Notification:
We are currently experiencing intermittent issues impacting performance. We apologize for the inconvenience.
By Topic

Mark Twain-technical writer

Sign In

Cookies must be enabled to login.After enabling cookies , please use refresh or reload or ctrl+f5 on the browser for the login options.

Formats Non-Member Member
$31 $13
Learn how you can qualify for the best price for this item!
Become an IEEE Member or Subscribe to
IEEE Xplore for exclusive pricing!
close button

puzzle piece

IEEE membership options for an individual and IEEE Xplore subscriptions for an organization offer the most affordable access to essential journal articles, conference papers, standards, eBooks, and eLearning courses.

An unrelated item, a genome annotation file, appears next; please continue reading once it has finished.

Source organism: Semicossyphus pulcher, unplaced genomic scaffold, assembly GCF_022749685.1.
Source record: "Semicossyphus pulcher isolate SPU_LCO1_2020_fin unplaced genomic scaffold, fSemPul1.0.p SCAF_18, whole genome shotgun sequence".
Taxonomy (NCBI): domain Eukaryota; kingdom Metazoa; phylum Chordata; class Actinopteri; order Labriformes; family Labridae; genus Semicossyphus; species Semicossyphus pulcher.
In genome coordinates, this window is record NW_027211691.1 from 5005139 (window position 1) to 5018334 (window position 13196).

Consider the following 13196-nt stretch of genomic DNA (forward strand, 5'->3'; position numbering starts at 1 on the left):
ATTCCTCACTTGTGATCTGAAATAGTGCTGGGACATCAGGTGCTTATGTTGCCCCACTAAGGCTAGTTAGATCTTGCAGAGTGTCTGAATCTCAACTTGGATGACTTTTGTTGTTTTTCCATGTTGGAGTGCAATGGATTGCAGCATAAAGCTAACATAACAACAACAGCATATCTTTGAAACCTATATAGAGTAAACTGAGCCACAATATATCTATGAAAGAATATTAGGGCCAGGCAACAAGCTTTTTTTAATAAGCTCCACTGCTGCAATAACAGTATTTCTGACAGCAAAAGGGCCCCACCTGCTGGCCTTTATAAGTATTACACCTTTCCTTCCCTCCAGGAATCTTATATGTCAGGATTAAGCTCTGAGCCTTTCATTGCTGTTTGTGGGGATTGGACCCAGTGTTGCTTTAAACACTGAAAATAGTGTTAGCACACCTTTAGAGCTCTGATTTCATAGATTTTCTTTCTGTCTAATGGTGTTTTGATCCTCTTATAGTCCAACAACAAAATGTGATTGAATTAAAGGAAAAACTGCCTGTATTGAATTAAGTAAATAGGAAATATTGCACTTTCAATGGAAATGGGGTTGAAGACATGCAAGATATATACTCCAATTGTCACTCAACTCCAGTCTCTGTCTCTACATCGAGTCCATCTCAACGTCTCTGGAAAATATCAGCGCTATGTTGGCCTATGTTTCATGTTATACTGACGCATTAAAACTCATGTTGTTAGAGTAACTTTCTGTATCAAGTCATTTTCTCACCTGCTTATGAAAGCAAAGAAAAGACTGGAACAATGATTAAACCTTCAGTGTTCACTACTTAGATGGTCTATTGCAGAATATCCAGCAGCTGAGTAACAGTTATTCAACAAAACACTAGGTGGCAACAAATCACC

Learn more about:

IEEE membership

IEEE Xplore subscriptions

1 Author(s)
Corey, J. ; New Mexico Inst. of Min. & Technol., Socorro, NM, USA

Those who have read “Roughing It” or “Life on the Mississippi” or “Pudd'nhead Wilson” will have seen Mark Twain's flair for technical descriptions and definitions. You know that he liked nothing better than turning a challenging process or device or term into a clear picture for the reader. His descriptions of a quartz mill, of assaying, and of pocket mining in “Roughing It” are models of fine technical style, as are his descriptions of sounding in “Life on the Mississippi” and fingerprinting in “Pudd'nhead Wilson”. His definition of “lagniappe” is a classic. But Mark Twain was more than a practitioner of technical writing: he was also a theorist about the qualities of the writing craft. His novels, letters, essays, and miscellaneous prose are sprinkled with comments on writing, comments that can be made to read like a set of rules. And that is what the author does in this article: he turns these scattered comments into a list

Published in:

Professional Communication, IEEE Transactions on  (Volume:37 ,  Issue: 2 )